Another innovation was a product whose origins could be traced to Mostek: the pairing of lithium batteries--a small, long-lasting battery found in wristwatches--with a random access memory chip called a complementary metal oxide semiconductor or CMOS. CMOS chips were used to power individual software programs and were popular because data could be added to or erased from them at will. Their main drawback, however, was that whenever the power supply was cut from the chip, all stored data was erased from the chip's memory. With this new product, known as nonvolatile RAM, the lithium battery would continue to supply power when electricity failed, allowing the chip to be powered continuously for over ten years. The development was essential for lifesaving medical equipment and for cash registers or banking systems that keep running totals of deposits and other transactions.
By March 1985 Dallas Semiconductor had regional sales offices in Philadelphia, Indianapolis, and Phoenix, and had begun filling orders for a series of nonvolatile RAM it had developed based on the lithium battery technology. The company also introduced a line of electronic chips based on the same technology that prevented software theft. The product consisted of a key containing an integrated circuit coupled with a lithium battery and a corresponding socket inserted into the computer. Software manufacturers could encode the key's circuit to match a code in the software package, and only when the user inserted the key in the socket could he or she use the program. Although theft was one of the primary concerns of software manufacturers, this product was not as successful as the nonvolatile RAM, most likely because software buyers were reluctant to purchase and install the socket.
In its first year of operation, Dallas Semiconductor posted sales of approximately $3 million, slightly below its projected figure of $3.5 million. In 1986 the company received $10.8 million in a second round of capitalization, a move that increased its total capitalization to $32.2 million. Construction continued on the company's fabrication plant, which had already grown to 65,000 square feet. By late 1986 the company had introduced a line of application-specific telecommunications products, primarily T1 circuits capable of supporting a high volume of voice and data transmission.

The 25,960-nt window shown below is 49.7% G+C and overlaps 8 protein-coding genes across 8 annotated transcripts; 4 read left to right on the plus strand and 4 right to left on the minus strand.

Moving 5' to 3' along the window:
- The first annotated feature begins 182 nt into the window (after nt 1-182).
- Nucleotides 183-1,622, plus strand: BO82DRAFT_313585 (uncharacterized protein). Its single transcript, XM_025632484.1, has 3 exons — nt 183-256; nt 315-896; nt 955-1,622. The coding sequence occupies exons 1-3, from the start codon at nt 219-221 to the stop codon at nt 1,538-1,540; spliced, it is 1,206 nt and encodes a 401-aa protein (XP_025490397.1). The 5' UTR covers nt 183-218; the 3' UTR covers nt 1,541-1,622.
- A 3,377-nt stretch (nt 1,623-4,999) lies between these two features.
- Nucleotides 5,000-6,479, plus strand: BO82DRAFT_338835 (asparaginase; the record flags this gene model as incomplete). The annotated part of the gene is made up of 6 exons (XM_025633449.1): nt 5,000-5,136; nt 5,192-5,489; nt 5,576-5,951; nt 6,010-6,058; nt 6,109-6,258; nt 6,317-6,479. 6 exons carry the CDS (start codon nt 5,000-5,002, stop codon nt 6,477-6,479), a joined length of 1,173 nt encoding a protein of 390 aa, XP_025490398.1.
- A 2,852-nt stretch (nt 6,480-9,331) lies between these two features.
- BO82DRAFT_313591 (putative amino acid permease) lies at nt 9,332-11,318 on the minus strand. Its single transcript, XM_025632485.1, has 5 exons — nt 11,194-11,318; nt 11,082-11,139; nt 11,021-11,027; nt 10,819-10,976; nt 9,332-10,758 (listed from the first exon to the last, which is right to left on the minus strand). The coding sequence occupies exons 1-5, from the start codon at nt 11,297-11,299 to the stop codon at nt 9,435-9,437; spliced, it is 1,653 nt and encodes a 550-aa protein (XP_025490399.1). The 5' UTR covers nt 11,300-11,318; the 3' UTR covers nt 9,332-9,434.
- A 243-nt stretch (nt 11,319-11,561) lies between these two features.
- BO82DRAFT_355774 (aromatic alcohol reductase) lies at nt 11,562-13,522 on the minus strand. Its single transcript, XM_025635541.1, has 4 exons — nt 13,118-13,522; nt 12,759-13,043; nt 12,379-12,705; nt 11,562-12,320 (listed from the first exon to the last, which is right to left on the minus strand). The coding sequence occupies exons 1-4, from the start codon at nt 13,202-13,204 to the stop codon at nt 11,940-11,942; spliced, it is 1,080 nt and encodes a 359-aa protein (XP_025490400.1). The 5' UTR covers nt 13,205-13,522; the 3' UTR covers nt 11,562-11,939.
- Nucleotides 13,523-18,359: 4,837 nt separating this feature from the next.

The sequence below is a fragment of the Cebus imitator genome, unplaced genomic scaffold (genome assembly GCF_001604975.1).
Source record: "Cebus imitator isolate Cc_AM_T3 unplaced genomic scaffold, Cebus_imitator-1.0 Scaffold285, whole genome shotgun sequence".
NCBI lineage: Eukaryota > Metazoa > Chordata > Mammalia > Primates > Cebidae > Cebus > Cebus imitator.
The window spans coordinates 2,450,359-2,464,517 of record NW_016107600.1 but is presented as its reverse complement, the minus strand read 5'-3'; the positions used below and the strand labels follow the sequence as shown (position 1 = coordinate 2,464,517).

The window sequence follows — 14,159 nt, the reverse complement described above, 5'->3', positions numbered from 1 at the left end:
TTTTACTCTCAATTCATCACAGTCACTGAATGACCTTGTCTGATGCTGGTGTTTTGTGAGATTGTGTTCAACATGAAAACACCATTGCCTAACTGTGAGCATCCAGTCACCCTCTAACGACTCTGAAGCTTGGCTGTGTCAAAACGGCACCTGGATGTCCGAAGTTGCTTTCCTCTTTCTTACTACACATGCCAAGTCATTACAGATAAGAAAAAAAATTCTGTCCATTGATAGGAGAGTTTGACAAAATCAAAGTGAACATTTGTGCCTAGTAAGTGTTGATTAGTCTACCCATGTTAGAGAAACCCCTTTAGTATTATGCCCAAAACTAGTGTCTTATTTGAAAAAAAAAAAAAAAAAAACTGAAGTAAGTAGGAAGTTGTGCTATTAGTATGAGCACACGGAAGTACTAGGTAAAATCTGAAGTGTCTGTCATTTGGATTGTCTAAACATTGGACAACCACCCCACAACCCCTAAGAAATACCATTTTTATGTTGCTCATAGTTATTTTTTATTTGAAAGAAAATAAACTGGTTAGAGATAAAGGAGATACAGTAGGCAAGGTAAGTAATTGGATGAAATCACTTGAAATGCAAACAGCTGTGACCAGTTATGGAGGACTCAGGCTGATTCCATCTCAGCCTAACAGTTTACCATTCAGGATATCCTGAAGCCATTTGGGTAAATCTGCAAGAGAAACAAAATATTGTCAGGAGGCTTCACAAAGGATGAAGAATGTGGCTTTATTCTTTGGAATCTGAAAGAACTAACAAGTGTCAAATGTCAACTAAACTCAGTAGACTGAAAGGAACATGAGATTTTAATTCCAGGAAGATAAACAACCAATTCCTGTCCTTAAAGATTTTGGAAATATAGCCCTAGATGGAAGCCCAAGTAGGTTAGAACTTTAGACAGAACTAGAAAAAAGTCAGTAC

Continuous Growth as a Public Company, 1987--97
In 1987 the three-year-old Dallas Semiconductor went public on the New York Stock Exchange at $9 per share. The initial public offering brought in an estimated $30 million, which was funneled into research and development. This led to the creation of 'one conductor semiconductor technology' which, when coupled with the company's other technologies, formed the basis of Dallas Semiconductor's automatic identification systems and Touch Memory chips. In 1987 the company also introduced a line of highly successful computer clocks, a simple self-powered component added to computers that could keep time for ten years, regardless of whether the machine was turned on. One version was even capable of 'waking a computer up' to perform a specific task and then shutting it down after the task was completed. Dallas Semiconductor quickly became the market leader in computer clocks, a position it continued to hold throughout the 1990s.
In its first four years of business, Dallas Semiconductor's annual sales increased almost tenfold to $30.6 million, and net income grew to $2.6 million. Sales jumped in 1989 to $58 million, while net income grew to $9.9 million. All income was fueled back into operations under the conservative directorship of Prothro, who had begun assuming many of the executive duties held by Smith. In 1989 Smith retired and Prothro assumed position of chairman, chief executive officer, and president of the company.
In 1991 Dallas Semiconductor borrowed a concept from Post-It Notes and introduced an innovative line of data storage and retrieval systems called Touch Memory. The system consisted of a memory chip stored in a stainless steel case about the size of a nickel. On the back of the case was a band of adhesive that allowed the chip to be attached to anything from goods moving through a factory to employee identification tags. Data could be stored in and retrieved from the chip using a simple metal probe linked to a handheld computing device, personal computer, or factory controller. Because the chips could be updated at will, they were more flexible than bar codes or printed tags; because they were small, they could be placed just about anywhere.